8 things foreign to a foreigner in Taiwan

As great as life is, there are still some things that get under my skin and probably will for as long as I stay here.  I’ve really tried to understand why they happen (or don’t happen).  And while there are good reasons for some of them, I still get irrationally pissed off.  In no particular order, here they are:

1. No public garbage bins

This really gets my goat.  I get a lot of take out food.  I also buy a lot of other stuff during my day (coffee, juice etc).  Since Taiwan LOVES to overpackage everything, I’m constantly left with a load of garbage and recyclables that I have to stuff in my scooter and on my person until I get home.  Granted, the garbage truck comes in the evening, but I want it NOW!  It’s all about instant gratification.  I never gave a second thought to all the public garbage bins back home, but they are such a HUGE convenience.  Treasure them.

2. Squat toilets

After spending years doing my business on a throne in a relaxed manner, I just hate these things.  Plus, I’m getting fatter, so squatting squishes my fat guy gut.  People here prefer them because you have no contact with the surface of the toilet, so it’s considered cleaner, but to hell with that.  There is nothing worse than having a turtle head poking out and being faced with one of these.  I have used them and I hate them.  I want to sit comfortably and not be in a torturous, pain inducing position trying to rush the process.  Oh yeah, and sometimes there is no toilet paper. I found that out the hard way.  Thoroughly horrible.

3. Used toilet paper disposal

When they built the Taiwanese sewer system, they forgot to make the pipes wide enough to accomodate used toilet paper.  Why?  I have no idea.  Maybe toilet paper wasn’t invented yet.  So used toilet paper was discarded into an innocuous looking garbage can beside the toilet.  I didn’t know this, so I had a nice face full of  stink when I first opened up one of these.  The problem has since been rectified in most places, but a lot of people still keep doing it out of habit.  Literally a “sh***y habit”.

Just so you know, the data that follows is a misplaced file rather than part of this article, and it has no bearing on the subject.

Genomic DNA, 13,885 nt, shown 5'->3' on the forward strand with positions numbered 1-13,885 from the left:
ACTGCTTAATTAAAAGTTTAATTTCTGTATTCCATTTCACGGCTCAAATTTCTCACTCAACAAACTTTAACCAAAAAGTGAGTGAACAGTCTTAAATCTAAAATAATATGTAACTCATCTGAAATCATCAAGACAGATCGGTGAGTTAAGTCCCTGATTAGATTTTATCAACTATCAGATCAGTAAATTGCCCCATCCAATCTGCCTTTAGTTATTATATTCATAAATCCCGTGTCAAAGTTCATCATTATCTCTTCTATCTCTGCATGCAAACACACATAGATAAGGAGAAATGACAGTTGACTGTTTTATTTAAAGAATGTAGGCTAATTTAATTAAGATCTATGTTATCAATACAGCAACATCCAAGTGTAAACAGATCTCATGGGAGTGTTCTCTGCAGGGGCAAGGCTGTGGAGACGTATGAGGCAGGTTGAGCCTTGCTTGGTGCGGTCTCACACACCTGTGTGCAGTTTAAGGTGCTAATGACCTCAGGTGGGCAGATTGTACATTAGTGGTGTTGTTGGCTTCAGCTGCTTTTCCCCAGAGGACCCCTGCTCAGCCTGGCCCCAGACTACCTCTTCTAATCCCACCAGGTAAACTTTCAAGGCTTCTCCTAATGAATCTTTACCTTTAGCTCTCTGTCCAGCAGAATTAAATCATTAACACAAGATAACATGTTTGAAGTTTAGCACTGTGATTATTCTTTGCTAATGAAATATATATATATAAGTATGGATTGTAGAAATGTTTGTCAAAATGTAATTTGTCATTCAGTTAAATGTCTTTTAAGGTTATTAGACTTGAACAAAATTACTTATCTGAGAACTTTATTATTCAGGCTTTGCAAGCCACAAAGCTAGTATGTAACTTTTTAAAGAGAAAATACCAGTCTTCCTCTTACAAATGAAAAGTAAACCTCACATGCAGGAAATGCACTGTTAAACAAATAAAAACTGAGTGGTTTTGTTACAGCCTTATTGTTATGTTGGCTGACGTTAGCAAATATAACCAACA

4. No water, only hot tea

Taiwan is a hot country, so you would imagine that restaurants would serve a nice glass of cold water to cool you down right?  Nope.  A lot of restaurants will serve you a scalding cup of tea so that you can continue to boil and sweat through your meal.  Granted, if you ask for it, they will bring you some water, but they ask if you want it “hot” or “cold”.  Why would I want hot water when it’s a million degrees outside?  And sometimes you have to buy the water.  But the core-temperature raising tea is always free.  This one I don’t understand.  I guess they just LOVE hot tea in any weather.  Almost all Taiwanese I have observed drink tea or hot soup, but very rarely water, with their meals.

5. Hot, hot food

I don’t mean spicy, hot food (which I like) but just plain temperature hot.  Getting your food hot enough to be delicious is one thing, but getting the fires of Hades in your plate is something else entirely.  And the way food is served in many restaurants here gives one the impression that Satan himself is the culinary genius in the kitchen.  I would imagine that in days past, this had to be done.  From a health point of view, all the bacteria in the food had to be destroyed, so serving a firey repast was necessary.  People started liking it that way.  So now I have to wait 10 mins to eat my dinner while my companions (Taiwanese) are scarfing theirs down.  And then I can wash it down with some nice hot tea.  Awesome.